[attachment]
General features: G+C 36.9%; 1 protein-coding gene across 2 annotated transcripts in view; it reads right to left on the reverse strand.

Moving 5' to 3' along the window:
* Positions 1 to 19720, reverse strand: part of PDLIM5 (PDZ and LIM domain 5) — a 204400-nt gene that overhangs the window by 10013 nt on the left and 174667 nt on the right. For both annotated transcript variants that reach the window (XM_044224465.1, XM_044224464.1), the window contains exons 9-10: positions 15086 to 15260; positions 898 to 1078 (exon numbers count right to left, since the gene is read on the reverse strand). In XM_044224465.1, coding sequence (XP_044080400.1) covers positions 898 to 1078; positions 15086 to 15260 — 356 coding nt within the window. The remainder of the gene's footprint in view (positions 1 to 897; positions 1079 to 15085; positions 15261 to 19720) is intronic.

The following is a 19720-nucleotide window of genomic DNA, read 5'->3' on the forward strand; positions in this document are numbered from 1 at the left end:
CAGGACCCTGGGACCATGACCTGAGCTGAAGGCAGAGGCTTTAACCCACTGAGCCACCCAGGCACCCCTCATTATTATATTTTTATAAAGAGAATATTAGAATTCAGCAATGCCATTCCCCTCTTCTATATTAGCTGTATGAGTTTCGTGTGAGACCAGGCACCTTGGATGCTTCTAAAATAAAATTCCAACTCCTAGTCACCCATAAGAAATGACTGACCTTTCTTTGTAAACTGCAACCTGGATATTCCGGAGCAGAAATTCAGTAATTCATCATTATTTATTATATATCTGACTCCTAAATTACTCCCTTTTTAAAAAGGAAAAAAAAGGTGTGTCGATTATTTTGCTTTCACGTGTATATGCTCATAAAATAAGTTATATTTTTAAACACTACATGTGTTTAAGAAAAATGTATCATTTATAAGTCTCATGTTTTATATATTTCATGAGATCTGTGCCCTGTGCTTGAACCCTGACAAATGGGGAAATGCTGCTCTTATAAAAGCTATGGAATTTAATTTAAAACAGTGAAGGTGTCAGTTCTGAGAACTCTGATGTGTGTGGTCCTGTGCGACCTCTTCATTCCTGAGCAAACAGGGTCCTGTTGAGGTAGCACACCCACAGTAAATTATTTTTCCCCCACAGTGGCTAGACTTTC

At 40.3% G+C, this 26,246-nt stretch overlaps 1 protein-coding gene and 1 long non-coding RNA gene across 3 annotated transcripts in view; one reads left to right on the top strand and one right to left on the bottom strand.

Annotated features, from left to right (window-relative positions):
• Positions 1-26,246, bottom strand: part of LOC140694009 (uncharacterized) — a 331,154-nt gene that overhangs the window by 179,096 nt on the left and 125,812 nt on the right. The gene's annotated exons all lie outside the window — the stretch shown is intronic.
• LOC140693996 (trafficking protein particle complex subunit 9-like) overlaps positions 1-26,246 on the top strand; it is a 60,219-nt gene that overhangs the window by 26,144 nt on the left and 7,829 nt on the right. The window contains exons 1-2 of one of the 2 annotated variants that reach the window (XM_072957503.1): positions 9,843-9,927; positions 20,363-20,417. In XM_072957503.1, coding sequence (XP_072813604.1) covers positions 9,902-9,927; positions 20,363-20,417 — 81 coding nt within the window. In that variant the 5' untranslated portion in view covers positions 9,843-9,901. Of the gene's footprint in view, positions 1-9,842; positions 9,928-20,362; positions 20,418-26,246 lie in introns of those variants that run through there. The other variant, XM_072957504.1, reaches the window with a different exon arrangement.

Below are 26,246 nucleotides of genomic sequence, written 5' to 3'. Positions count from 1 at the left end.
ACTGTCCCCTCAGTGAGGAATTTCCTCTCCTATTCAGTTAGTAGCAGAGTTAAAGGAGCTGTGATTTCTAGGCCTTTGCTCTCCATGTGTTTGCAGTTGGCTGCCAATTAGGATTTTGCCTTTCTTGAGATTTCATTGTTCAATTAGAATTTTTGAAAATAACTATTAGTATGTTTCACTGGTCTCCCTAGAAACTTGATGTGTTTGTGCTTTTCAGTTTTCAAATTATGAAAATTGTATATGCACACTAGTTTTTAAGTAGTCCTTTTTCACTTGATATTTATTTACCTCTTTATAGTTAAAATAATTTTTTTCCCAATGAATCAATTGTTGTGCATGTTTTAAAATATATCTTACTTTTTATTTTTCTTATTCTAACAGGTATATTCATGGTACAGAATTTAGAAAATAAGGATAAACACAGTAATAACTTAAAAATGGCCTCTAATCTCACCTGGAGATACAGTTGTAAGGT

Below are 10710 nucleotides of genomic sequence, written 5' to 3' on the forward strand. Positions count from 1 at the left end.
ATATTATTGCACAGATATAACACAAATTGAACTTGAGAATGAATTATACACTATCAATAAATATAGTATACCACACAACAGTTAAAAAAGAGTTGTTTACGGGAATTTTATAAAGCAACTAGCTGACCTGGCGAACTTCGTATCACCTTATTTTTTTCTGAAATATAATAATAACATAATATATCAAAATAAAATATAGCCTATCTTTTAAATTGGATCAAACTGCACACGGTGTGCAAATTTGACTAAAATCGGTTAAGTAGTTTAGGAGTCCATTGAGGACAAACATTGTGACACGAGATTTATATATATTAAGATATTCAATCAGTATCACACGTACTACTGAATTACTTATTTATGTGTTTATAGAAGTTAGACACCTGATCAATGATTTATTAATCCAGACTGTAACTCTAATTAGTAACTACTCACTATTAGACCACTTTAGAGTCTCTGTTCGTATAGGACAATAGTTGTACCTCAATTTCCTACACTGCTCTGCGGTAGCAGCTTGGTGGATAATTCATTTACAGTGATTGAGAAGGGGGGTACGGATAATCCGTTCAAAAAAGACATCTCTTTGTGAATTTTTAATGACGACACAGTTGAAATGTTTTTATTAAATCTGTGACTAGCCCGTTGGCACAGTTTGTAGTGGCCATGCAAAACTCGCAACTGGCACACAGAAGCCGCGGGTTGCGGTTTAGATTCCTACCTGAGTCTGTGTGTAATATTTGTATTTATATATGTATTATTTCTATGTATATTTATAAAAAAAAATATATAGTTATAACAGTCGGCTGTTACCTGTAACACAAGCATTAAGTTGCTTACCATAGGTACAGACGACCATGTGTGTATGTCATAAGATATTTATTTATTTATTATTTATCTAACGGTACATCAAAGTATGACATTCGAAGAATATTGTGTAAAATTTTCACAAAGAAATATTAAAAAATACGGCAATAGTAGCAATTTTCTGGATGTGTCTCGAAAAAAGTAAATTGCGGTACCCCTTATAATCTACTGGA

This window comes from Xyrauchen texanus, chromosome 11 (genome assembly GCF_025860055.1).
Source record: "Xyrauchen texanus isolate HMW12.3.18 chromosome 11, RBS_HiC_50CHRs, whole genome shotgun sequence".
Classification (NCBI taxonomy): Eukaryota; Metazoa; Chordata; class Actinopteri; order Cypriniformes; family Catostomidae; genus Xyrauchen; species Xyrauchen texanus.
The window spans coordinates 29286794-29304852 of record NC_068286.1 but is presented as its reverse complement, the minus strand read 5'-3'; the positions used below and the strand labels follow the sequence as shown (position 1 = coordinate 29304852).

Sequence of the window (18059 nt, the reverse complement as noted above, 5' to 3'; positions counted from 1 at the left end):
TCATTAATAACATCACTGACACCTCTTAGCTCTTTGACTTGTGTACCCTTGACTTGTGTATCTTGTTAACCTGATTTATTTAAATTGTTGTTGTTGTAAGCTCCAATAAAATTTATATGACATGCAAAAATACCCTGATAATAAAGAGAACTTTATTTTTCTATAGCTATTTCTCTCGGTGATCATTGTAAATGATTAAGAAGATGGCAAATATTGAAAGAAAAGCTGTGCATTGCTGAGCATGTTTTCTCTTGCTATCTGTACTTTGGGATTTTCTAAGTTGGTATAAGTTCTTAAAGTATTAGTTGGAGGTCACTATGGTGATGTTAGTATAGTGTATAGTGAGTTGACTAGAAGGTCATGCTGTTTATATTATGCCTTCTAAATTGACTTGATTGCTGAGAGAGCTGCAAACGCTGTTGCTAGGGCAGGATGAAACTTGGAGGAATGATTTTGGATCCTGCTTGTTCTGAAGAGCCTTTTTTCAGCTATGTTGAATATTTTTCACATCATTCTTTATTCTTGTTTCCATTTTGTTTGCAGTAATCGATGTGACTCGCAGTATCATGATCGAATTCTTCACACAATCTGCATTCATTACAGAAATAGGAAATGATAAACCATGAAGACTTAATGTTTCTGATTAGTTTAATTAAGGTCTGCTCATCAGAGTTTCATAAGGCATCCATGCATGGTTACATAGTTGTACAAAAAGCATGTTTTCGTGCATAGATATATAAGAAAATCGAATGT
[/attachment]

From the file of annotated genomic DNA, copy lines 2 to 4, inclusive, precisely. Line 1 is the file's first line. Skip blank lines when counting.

Moving 5' to 3' along the window:
* Positions 1 to 19720, reverse strand: part of PDLIM5 (PDZ and LIM domain 5) — a 204400-nt gene that overhangs the window by 10013 nt on the left and 174667 nt on the right. For both annotated transcript variants that reach the window (XM_044224465.1, XM_044224464.1), the window contains exons 9-10: positions 15086 to 15260; positions 898 to 1078 (exon numbers count right to left, since the gene is read on the reverse strand). In XM_044224465.1, coding sequence (XP_044080400.1) covers positions 898 to 1078; positions 15086 to 15260 — 356 coding nt within the window. The remainder of the gene's footprint in view (positions 1 to 897; positions 1079 to 15085; positions 15261 to 19720) is intronic.

The following is a 19720-nucleotide window of genomic DNA, read 5'->3' on the forward strand; positions in this document are numbered from 1 at the left end: